How to store tofu?
Tofu is a versatile product that can be found in the refrigerator section of most supermarkets. Once opened, you should refrigerate it in an air-tight container and use it within 2-3 days for best safety. You can also freeze it for up to 60 days but note that it may change texture after that time. Be sure to check the “best before” date before you buy and discard any tofu with an unpleasant odor.
What's good about Tofu?
What makes tofu so special is its versatility. You can use it in place of ground beef in tacos or chili, add it to stir-fries, use it as a base for vegan burgers, or even blend it into smoothies for an extra boost of protein. With so many different options, you’ll never get bored with this nutritious food!
In short, tofu is packed with nutrition that can benefit your body in many ways. Whether you’re looking to add more plant-based proteins to your diet or just want something new to try out in the kitchen, tofu could be the perfect fit. Check out our popular tofu recipe collections, we have the best tofu marinades and delicious tofu desserts and are both filled with amazing easy to make tofu recipes!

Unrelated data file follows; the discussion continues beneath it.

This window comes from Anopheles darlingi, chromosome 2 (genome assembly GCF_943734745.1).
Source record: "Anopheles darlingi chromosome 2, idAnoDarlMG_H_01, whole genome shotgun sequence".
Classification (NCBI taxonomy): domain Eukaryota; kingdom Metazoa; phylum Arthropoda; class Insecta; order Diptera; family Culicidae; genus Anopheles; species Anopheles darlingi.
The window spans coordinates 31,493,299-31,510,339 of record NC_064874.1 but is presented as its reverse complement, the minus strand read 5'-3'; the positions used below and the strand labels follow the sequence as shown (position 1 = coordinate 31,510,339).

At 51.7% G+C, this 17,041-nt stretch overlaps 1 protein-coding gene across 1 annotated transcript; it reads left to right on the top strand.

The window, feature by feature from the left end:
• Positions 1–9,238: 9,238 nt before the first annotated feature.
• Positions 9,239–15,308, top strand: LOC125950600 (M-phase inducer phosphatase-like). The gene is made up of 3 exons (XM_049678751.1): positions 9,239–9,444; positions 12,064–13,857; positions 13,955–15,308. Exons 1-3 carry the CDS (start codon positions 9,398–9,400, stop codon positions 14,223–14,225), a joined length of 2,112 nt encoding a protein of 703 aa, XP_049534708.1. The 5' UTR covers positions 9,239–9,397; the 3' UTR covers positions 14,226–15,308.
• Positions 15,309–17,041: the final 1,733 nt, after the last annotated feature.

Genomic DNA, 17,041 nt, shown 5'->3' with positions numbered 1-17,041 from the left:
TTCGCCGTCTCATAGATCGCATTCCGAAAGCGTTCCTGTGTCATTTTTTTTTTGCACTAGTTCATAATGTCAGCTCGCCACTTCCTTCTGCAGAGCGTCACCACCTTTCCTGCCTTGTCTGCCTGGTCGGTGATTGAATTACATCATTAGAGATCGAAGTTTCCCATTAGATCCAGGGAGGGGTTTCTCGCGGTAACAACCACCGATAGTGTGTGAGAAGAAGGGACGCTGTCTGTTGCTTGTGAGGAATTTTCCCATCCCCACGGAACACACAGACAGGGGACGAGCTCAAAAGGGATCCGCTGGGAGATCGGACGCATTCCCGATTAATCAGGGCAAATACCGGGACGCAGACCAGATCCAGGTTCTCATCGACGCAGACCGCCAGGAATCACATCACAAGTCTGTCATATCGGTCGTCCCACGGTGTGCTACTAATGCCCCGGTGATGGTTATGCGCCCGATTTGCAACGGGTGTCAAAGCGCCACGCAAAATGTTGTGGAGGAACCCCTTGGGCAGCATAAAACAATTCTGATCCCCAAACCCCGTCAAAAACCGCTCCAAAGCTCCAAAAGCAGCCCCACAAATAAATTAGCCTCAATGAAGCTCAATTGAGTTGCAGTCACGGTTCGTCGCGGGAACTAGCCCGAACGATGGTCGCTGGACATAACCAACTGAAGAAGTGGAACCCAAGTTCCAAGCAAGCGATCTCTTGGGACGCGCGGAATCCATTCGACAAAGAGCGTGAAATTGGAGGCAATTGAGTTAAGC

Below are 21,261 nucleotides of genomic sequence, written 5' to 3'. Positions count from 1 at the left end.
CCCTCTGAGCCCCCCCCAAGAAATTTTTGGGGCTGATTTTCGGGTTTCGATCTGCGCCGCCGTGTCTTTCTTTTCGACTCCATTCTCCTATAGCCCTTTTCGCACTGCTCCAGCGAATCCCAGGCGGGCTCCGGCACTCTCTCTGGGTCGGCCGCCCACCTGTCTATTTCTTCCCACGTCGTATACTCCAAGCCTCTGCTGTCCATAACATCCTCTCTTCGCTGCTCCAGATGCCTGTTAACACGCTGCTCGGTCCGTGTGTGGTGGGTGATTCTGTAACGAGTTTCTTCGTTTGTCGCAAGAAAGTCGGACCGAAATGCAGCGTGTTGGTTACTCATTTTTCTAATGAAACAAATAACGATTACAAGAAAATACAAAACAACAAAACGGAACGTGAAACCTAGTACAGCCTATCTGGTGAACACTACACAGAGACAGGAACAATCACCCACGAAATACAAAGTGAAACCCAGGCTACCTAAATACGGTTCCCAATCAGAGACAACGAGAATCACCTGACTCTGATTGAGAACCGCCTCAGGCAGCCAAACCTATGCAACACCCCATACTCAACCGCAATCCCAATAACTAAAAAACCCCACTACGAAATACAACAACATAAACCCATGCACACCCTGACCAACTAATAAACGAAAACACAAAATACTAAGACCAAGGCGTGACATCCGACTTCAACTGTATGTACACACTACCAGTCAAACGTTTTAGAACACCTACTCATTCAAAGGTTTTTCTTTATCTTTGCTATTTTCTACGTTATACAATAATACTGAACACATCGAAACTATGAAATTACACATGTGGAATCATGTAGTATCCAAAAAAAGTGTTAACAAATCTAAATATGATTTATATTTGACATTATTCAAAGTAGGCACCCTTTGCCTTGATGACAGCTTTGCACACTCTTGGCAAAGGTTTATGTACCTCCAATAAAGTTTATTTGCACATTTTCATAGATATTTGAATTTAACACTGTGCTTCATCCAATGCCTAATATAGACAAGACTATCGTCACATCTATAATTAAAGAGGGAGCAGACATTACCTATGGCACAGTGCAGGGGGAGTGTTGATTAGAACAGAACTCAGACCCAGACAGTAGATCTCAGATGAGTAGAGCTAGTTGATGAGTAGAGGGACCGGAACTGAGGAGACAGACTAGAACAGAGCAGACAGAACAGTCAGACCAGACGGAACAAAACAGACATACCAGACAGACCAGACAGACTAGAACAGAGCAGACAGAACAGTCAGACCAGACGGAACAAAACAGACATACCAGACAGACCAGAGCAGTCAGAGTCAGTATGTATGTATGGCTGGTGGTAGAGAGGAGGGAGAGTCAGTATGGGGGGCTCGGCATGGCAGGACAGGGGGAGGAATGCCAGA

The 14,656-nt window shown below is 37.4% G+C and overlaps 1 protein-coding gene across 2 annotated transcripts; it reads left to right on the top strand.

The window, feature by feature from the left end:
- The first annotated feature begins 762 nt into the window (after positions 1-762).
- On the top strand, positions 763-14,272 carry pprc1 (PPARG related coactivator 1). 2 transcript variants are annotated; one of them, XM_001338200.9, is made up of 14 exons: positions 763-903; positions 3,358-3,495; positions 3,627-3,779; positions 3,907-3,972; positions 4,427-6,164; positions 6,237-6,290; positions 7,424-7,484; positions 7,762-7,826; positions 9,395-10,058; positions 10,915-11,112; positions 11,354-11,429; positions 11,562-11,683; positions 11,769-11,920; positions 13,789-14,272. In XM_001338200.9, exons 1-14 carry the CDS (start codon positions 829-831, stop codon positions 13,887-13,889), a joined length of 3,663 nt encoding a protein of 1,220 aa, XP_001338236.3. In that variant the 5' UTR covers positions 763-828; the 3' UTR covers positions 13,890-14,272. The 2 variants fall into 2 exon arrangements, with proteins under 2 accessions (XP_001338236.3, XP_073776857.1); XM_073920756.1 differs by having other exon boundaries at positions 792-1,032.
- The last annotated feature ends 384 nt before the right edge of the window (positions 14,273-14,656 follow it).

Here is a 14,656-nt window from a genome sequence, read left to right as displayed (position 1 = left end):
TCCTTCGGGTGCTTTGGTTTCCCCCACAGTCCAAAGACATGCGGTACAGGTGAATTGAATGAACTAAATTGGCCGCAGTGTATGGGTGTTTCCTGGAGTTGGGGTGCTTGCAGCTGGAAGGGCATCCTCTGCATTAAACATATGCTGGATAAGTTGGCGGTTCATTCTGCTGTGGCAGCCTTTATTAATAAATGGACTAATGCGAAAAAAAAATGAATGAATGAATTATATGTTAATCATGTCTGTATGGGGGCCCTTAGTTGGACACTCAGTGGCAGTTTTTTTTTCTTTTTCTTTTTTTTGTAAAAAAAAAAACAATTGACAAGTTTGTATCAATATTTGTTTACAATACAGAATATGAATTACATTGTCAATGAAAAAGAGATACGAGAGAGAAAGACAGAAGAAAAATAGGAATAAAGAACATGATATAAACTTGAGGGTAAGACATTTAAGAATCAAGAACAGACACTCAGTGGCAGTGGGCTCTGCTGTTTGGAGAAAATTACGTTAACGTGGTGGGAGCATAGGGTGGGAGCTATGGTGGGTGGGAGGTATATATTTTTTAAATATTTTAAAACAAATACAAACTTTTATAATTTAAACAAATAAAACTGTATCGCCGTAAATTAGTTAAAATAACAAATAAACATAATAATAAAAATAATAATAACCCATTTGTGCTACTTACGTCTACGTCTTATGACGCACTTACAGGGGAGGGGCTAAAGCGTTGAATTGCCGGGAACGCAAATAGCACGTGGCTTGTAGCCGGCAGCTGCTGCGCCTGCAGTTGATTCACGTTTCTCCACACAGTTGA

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This Love Food Feed article is a great source of information, but please keep in mind that it’s not a replacement for professional medical advice. We want you to stay safe and healthy, so if you have any questions or concerns, make sure to talk to your healthcare provider. The article is for general informational purposes only and does not constitute the practice of medicine, or other professional health care services, including the giving of medical advice, and no doctor/patient relationship is formed. The use of information in this article or materials linked from this article is at the user’s own risk. The content of this article is not intended to be a substitute for professional medical advice, diagnosis, or treatment. Users should not hesitate in obtaining medical advice for any medical condition they may have and should seek the assistance of their healthcare professionals for any such conditions or information.